sudo rm /etc/resolv.conf && sudo ln -s /run/systemd/resolve/stub-resolv.conf /etc/resolv.conf

This command removes the existing resolv.conf file and creates a symbolic link to the stub-resolv.conf file, which is managed by systemd-resolved.

Step 5: Verify the changes

To verify that systemd-resolved is enabled and using the correct settings, run the following command:

systemctl status systemd-resolved.service

If systemd-resolved is not enabled, you can enable and start it with these commands:

sudo systemctl enable systemd-resolved.service
sudo systemctl start systemd-resolved.service

Conclusion

Resetting your DNS settings in Ubuntu 18.04 is a straightforward process thanks to systemd-resolved. By following the steps outlined in this article, you can easily revert your DNS settings back to their defaults. If you encounter any issues, remember to check for any conflicting processes listening on port 53, as these can interfere with systemd-resolved.

What is DNS?

DNS stands for Domain Name System. It is a system that translates human-friendly domain names, such as www.example.com, into IP addresses that computers can understand.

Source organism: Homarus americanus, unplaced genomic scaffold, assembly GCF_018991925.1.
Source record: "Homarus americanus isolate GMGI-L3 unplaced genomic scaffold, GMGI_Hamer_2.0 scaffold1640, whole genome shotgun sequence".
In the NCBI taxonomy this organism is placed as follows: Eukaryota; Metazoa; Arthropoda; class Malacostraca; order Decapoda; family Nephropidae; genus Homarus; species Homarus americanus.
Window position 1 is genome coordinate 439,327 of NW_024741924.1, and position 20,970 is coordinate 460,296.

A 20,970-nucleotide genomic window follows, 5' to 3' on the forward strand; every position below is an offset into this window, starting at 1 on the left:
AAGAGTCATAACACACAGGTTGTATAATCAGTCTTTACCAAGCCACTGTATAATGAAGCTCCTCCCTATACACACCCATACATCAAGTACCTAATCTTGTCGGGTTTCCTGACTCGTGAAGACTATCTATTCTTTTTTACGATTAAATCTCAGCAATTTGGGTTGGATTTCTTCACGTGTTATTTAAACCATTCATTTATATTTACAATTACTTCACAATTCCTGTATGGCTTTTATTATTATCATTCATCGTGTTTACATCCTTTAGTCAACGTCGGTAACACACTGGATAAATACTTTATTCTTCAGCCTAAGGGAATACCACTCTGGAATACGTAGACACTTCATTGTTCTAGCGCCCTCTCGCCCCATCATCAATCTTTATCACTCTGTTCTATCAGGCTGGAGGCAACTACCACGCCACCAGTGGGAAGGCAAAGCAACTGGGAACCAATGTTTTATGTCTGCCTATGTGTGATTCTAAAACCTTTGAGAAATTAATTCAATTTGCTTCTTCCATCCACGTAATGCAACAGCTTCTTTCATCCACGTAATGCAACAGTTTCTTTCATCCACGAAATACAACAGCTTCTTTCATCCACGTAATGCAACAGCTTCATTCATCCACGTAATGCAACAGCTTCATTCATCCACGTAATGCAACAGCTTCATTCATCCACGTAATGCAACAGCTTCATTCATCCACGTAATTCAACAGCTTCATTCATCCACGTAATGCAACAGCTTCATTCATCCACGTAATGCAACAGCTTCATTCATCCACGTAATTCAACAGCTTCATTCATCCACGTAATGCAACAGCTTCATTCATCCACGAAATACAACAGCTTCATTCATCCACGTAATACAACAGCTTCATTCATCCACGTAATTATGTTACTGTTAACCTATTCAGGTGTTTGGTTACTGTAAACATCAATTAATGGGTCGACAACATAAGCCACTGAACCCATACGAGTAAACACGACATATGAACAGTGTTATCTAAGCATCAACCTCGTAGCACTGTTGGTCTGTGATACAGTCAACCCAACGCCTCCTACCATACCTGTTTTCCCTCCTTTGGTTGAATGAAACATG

Why would I need to reset DNS settings?

There are several reasons why you might need to reset DNS settings. Some common reasons include resolving issues with incorrect or misconfigured settings, reverting back to default settings, or troubleshooting network connectivity problems.

How does systemd-resolved work?

systemd-resolved is a system service in Ubuntu 18.04 that provides network name resolution to local applications. It manages DNS settings and caching, allowing your computer to resolve domain names into IP addresses.

Can I reset DNS settings without using systemd-resolved?

In Ubuntu 18.04, systemd-resolved is the default DNS resolver. While there may be alternative methods to reset DNS settings, this article focuses on using systemd-resolved for simplicity and compatibility.

How do I open the resolved.conf file?

To open the resolved.conf file, open your terminal and type the command sudo nano /etc/systemd/resolved.conf. This will open the file in the Nano text editor with superuser permissions.

How do I save and exit the editor in Nano?

To save and exit the editor in Nano, press Ctrl+X to exit. You will be prompted to save the changes. Press Y and then Enter to save the changes and exit the editor.

How can I verify if systemd-resolved is enabled and using the correct settings?

To verify if systemd-resolved is enabled and using the correct settings, run the command systemctl status systemd-resolved.service in the terminal. This will display the status of the systemd-resolved service and any relevant information.

What should I do if systemd-resolved is not enabled?

If systemd-resolved is not enabled, you can enable and start it by running the following commands in the terminal:

sudo systemctl enable systemd-resolved.service
sudo systemctl start systemd-resolved.service